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Bill to Secure More Support For Seniors and Disabled During Times of Disaster Wins Committee Approval

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Legislation that can improve the chances of survival for residents living with special needs and disabilities in the U.S Virgin Islands, is headed to the Committee on Rules and Judiciary after seven senators voted in favor of Bill No. 34-0265 on Monday afternoon.

The amendment to Title 23 of the Virgin Islands Code, adds a subchapter to chapter 10 that establishes the Office of Disability Integration within the Virgin Islands Territorial Emergency Management Agency (VITEMA) which would be responsible for equitable dissemination of information and other resources during disaster periods. 

That office would be responsible for ensuring that there is equal access to disaster response and preparedness resources for people who a differently abled and who are currently marginalized because of the lack of expertise to attend to their physical, psychosocial and cognitive disabilities. 

A total amount of $125,000 has been allocated to fund the office and to place a staff member in each district who will work directly with the Planning and Preparedness Division under VITEMA.

However, based on the needs outline, both senators and invited the testifiers were concerned that the organization was being underfunded.

“I can’t emphasize enough that’s a recipe for disaster. Do not underfund these positions and then it doesn’t work; we need the resources,” insisted Barbara Peterson, acting director of VITEMA during the Monday hearing in the Committee on Homeland Security, Justice and Public Safety.

At the beginning of 2022, Ms. Peterson said disability integration was identified as one of 19 focus area initiatives for the territory by VITEMA, the Office of the ADA Coordinator, the Department of Homeland Security, the Government House Joint Information Center, and the Federal Emergency Management Agency.

Therefore, once established, the office will begin to address a number of shortcomings with the current hurricane planning strategy and work to remedy the following:

  • The lack of outreach to residents with mobility disabilities to register with VITRAN ahead of hurricane season for transportation to and from shelters
  • The lack of delivery options for people with limited mobility and challenges getting to points 47 of distribution, and getting those commodities back home
  • Need for manpower in standing up and managing pet shelters to making sure persons have access to taking care of their pets, be walking, feeding, and clean-up
  • Need to secure American Sign Language (ASL) interpreters for all public facing activities in preparation and response, whether via social media or public broadcasting 
  • Ensuring individuals in shelters, especially those who are deaf, have communication access to notifications being made to all at the shelter

In addition, the office will establish a database to keep track of the number of disabled people living in the territory.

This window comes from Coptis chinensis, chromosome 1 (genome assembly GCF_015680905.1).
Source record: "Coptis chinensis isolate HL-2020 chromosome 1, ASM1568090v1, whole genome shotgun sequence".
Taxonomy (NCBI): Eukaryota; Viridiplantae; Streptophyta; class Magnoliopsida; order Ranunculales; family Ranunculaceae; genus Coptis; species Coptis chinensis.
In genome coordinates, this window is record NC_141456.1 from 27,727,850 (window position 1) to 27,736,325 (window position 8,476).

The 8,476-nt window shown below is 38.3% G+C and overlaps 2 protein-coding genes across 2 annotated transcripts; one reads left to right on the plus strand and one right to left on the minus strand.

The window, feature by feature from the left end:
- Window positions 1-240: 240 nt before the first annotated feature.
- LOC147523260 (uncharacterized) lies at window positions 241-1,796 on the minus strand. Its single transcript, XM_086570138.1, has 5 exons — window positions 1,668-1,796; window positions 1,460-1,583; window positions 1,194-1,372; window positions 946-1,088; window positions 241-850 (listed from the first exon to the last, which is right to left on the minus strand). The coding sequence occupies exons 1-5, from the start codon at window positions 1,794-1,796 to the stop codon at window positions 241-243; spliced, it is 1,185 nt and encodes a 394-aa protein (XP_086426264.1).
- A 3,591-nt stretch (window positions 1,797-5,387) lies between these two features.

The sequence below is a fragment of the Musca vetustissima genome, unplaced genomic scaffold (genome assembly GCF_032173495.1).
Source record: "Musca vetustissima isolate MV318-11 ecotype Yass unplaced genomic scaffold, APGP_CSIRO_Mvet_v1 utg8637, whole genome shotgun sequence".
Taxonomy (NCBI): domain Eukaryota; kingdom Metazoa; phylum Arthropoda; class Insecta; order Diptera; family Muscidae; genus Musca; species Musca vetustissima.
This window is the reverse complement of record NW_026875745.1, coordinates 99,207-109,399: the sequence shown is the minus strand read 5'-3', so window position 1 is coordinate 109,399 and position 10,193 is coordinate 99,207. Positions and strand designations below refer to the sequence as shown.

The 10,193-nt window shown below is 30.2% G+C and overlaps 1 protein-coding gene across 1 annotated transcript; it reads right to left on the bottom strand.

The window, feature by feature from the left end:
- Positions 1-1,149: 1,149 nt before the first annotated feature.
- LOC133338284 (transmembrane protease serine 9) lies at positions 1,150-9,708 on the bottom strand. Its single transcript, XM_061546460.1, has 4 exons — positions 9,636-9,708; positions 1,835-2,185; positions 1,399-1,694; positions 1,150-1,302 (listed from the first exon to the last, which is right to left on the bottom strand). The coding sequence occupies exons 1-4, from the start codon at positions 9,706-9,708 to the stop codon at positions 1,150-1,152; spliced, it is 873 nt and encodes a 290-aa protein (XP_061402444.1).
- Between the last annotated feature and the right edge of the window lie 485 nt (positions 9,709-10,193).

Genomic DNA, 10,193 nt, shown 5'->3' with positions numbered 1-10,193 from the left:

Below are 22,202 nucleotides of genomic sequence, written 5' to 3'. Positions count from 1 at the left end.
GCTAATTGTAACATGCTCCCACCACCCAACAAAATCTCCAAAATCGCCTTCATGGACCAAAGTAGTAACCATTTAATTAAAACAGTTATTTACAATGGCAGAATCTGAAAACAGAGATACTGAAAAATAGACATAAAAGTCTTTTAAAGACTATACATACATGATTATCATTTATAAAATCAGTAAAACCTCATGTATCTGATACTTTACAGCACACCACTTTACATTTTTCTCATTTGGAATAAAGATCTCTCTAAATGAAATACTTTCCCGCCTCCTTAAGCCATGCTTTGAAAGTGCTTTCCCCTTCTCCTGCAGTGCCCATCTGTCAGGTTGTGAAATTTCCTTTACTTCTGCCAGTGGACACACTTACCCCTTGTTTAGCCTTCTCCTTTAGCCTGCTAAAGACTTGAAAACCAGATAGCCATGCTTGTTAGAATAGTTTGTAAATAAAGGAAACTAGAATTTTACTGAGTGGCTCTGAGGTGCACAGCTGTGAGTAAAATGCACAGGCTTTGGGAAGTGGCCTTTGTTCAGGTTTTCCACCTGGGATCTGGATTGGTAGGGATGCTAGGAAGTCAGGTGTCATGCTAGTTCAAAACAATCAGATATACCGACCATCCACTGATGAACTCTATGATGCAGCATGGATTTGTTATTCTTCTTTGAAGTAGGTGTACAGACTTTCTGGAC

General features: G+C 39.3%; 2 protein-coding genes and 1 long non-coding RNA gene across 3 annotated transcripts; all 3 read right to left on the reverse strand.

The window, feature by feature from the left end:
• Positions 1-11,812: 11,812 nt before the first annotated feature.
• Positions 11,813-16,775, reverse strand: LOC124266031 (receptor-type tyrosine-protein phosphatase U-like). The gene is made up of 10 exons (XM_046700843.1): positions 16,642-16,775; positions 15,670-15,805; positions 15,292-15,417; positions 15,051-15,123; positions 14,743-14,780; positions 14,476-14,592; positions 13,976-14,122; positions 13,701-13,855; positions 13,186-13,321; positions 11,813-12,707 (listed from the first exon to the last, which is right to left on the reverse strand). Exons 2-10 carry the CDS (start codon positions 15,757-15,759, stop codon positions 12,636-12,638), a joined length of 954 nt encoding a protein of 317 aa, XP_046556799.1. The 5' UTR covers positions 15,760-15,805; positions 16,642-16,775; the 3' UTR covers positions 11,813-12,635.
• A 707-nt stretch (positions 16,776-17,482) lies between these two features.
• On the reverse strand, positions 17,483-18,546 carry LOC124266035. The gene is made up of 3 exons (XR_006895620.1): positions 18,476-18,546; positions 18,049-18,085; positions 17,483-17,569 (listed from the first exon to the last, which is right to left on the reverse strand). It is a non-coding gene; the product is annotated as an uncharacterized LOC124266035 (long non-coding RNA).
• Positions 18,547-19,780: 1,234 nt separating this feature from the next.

Already, the ADA has implemented a RapidSOS, an emergency response data platform that securely links data to 911 and first responders, to locate people who reach out for help. 

In January 2023, Text to 911, the ability to send a text message to reach 911 emergency call receivers from your mobile phone or device, will also be available.

ADA Coordinator Julien Henley said studies conducted by his office show that most flood plain areas have a high number of seniors and people with disabilities. 

He said currently this vulnerable group of people have no coordinated way of knowing and learning best practices during a disaster.

“Having this body put together with the ADA coordinator actually makes it even stronger because we would then not only look at first response that the Fire Department might do but what are they missing,” he said. 

Part of the solution is to find qualified ASL interpreters that can communicate this information for those who need it. It is a challenge that Mr. Henley said the territory is likely to continue to have.

“So right now, those are programs that I’m working with throughout the territory to make sure we have different ways to communicate with the vulnerable population in formats that met each disability, and ASL just happens to be the one that happens to be in the top,” he explained. 

In addition, he addressed the need to formalize a program in the future that would allow the disabled population to receive sustainable power generation during disasters which could save lives.

The bill was proposed by Senators Marvin A. Blyden, Genevieve R. Whitaker and Angel L. Bolques, Jr. but was the brainchild of former senator Alison Degazon.

Mr. Blyden said the final bill is as a result of nearly two years of collaboration with various government agencies and social organizations. 

For now, the agencies are unaware of the real count of disabled people living on the island and so could not concretely say how many people the new office would benefit.

If the measure makes it through the Senate and is signed into law by the governor, it would be implemented within 30 days of its approval. The integration is anticipated to happen in 90 days, providing that the manpower required can be hired within that time.

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